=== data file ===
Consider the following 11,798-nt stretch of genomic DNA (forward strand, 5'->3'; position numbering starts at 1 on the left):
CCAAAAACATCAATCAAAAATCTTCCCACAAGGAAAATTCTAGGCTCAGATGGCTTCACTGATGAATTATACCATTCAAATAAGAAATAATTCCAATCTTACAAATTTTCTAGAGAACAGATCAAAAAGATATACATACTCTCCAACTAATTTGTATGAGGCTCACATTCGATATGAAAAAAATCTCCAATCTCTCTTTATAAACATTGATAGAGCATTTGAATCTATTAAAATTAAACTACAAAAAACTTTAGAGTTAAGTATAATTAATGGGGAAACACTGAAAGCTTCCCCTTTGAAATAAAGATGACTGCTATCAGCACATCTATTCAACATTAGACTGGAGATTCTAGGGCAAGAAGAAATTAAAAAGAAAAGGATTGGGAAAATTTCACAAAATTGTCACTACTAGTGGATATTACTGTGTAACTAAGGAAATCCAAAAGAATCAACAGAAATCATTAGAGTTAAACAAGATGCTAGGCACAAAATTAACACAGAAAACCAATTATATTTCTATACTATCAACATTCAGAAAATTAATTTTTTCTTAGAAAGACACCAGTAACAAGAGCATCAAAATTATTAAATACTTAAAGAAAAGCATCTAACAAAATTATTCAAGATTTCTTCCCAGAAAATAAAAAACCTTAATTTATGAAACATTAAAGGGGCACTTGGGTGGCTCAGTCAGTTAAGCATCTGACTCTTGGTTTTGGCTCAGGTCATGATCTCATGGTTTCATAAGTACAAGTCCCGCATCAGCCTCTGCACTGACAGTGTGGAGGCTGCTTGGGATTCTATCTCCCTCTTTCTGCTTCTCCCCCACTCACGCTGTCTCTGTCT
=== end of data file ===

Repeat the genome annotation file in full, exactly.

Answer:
Consider the following 11,798-nt stretch of genomic DNA (forward strand, 5'->3'; position numbering starts at 1 on the left):
CCAAAAACATCAATCAAAAATCTTCCCACAAGGAAAATTCTAGGCTCAGATGGCTTCACTGATGAATTATACCATTCAAATAAGAAATAATTCCAATCTTACAAATTTTCTAGAGAACAGATCAAAAAGATATACATACTCTCCAACTAATTTGTATGAGGCTCACATTCGATATGAAAAAAATCTCCAATCTCTCTTTATAAACATTGATAGAGCATTTGAATCTATTAAAATTAAACTACAAAAAACTTTAGAGTTAAGTATAATTAATGGGGAAACACTGAAAGCTTCCCCTTTGAAATAAAGATGACTGCTATCAGCACATCTATTCAACATTAGACTGGAGATTCTAGGGCAAGAAGAAATTAAAAAGAAAAGGATTGGGAAAATTTCACAAAATTGTCACTACTAGTGGATATTACTGTGTAACTAAGGAAATCCAAAAGAATCAACAGAAATCATTAGAGTTAAACAAGATGCTAGGCACAAAATTAACACAGAAAACCAATTATATTTCTATACTATCAACATTCAGAAAATTAATTTTTTCTTAGAAAGACACCAGTAACAAGAGCATCAAAATTATTAAATACTTAAAGAAAAGCATCTAACAAAATTATTCAAGATTTCTTCCCAGAAAATAAAAAACCTTAATTTATGAAACATTAAAGGGGCACTTGGGTGGCTCAGTCAGTTAAGCATCTGACTCTTGGTTTTGGCTCAGGTCATGATCTCATGGTTTCATAAGTACAAGTCCCGCATCAGCCTCTGCACTGACAGTGTGGAGGCTGCTTGGGATTCTATCTCCCTCTTTCTGCTTCTCCCCCACTCACGCTGTCTCTGTCT